Most of the conversation around hard forks so far has centered on Segregated Witness, a method originally proposed to fix transaction malleability that soon evolved into a way to scale bitcoin with a soft fork. The scaling mechanism will allow blocks with 2MB of data to be validated, up from the current 1MB limit, when implemented.
Yet, since the time it was proposed in December, the scaling debate has tapered off as other improvements have brought optimizations.
“Six months ago the network was in rough shape. The propagation across the network was really slow,” Corallo said. “We’ve been optimizing a bunch of little places all over the place and that starts to make a big difference for people.”
Because the Core developers have succeeded in optimizing the network through efforts like Corallo’s Fast Internet Bitcoin Relay Network (FIBRE) and mempool size limiting, the network, in Corallo’s view, is more able to handle small increases in the blocksize, which can come in the form of the Segwit upgrade without a hard fork.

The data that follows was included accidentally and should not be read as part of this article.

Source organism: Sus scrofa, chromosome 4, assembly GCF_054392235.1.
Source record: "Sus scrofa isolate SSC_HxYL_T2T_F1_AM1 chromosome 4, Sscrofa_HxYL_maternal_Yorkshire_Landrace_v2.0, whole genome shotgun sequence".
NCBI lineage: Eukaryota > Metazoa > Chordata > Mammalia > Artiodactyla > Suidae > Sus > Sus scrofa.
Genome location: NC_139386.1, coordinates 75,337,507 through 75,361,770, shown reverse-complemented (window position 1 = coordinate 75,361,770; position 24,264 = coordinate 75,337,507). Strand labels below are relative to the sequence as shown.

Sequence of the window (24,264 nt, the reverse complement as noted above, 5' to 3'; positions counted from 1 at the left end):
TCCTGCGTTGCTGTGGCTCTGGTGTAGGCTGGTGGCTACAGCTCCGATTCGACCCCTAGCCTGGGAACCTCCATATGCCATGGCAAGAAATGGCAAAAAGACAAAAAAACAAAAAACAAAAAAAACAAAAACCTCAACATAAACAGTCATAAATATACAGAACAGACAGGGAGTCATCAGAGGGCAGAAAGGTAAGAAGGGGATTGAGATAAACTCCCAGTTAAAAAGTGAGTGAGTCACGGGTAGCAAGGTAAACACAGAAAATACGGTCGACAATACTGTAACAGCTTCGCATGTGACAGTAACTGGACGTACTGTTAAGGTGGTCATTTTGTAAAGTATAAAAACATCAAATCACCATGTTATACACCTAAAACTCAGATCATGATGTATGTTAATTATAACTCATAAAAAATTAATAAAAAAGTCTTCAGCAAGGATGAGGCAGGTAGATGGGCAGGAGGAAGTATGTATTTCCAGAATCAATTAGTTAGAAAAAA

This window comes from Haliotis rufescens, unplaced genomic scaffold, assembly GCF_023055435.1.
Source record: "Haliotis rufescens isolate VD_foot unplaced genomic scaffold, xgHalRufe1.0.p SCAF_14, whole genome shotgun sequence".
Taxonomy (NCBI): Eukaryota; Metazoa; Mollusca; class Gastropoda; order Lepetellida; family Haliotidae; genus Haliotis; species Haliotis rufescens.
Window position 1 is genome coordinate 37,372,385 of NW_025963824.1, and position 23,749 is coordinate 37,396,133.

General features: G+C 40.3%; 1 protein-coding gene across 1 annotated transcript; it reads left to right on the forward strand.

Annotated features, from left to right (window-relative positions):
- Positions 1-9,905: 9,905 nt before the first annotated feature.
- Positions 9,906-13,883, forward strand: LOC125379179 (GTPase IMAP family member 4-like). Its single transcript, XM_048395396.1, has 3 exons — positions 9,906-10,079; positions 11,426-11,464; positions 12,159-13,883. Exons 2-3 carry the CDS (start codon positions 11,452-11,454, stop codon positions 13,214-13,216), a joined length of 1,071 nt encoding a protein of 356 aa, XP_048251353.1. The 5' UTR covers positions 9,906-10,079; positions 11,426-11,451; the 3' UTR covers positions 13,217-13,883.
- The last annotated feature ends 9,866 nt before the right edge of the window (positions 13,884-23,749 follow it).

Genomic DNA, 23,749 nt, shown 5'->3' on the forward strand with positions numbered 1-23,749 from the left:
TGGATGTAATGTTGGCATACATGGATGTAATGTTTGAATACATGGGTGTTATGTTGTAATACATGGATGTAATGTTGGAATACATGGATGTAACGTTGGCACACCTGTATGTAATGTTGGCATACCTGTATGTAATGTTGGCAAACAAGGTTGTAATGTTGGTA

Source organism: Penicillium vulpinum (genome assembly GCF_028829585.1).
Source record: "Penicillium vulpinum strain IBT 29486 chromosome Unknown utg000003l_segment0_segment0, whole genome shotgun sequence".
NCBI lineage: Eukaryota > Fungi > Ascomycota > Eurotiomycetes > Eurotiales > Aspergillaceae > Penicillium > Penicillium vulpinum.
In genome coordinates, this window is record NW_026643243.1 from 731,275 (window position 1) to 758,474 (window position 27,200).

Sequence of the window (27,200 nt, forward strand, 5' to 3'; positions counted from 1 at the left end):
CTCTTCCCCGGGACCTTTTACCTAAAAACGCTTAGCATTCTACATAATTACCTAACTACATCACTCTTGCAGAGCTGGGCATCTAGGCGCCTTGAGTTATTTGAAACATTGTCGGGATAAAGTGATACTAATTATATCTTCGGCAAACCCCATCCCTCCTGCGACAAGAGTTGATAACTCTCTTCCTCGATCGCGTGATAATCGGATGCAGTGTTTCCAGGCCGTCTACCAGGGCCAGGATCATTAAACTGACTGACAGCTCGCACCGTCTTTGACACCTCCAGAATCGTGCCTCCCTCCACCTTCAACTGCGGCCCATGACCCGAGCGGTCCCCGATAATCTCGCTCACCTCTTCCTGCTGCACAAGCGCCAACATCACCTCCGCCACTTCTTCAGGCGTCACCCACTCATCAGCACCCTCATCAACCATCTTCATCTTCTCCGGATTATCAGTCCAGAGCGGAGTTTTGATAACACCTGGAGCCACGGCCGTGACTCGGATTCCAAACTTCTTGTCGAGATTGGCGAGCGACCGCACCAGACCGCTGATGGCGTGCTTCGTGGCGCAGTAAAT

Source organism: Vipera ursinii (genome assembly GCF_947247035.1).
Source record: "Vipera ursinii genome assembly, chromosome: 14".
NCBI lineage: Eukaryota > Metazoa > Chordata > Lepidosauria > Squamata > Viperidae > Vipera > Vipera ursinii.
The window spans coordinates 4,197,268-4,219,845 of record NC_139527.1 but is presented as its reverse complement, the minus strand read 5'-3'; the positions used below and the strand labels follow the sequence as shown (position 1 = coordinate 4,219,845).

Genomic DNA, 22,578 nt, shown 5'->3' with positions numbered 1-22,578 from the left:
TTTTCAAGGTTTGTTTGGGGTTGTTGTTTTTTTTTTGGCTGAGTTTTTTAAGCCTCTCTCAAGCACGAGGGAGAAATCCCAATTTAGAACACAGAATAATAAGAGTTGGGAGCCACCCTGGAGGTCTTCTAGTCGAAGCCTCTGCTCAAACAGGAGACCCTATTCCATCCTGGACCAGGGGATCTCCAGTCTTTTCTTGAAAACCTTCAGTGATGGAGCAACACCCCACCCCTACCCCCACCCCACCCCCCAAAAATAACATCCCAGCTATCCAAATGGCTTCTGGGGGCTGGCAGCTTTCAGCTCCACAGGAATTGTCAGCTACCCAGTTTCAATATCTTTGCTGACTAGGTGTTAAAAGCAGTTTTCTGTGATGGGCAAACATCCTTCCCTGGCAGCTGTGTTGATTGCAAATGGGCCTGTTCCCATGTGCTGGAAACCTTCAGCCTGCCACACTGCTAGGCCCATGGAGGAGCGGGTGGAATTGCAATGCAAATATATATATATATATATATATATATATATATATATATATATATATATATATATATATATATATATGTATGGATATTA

That said, there remains a vocal contingent that remains committed to “on-chain scaling” that believes the bitcoin network, its user base and its businesses will not be able to sufficiently grow without more aggressive changes to the protocol that go beyond tweaks and upgrades to its exterior components.
Squabbles and gaming votes
One of the biggest concerns for the Bitcoin Core team, however, is that it remains difficult to tell when the community, and how much of that community, desires a given upgrade.
This has led to the rise of the term “consensus”, or the belief that participants in an economic network are giving approval or in some way agreeing to a set of unspoken terms and conditions.
Some of the most public ways to measure this sentiment aren’t that helpful because they don’t incorporate all bitcoin users or they can be manipulated rather easily. Node voting, for example, was used to measure sentiment on ethereum in the run-up to its hard fork, but the practice was widely criticized for its results.
Because the majority of people that use bitcoin don’t run full nodes, using node votes typically leaves out a significant number of users, including those that may be utilize the network on a regular basis. Further manipulation can happen through the spinning up of ineffective nodes.
Miscommunication, in Corallo’s eyes, is one of the reasons the ethereum community is now running on two chains. While the majority of people that voiced an opinion were in support of an ethereum hard fork after The DAO hack, only a small percentage, less than 10%, of community members voted at all.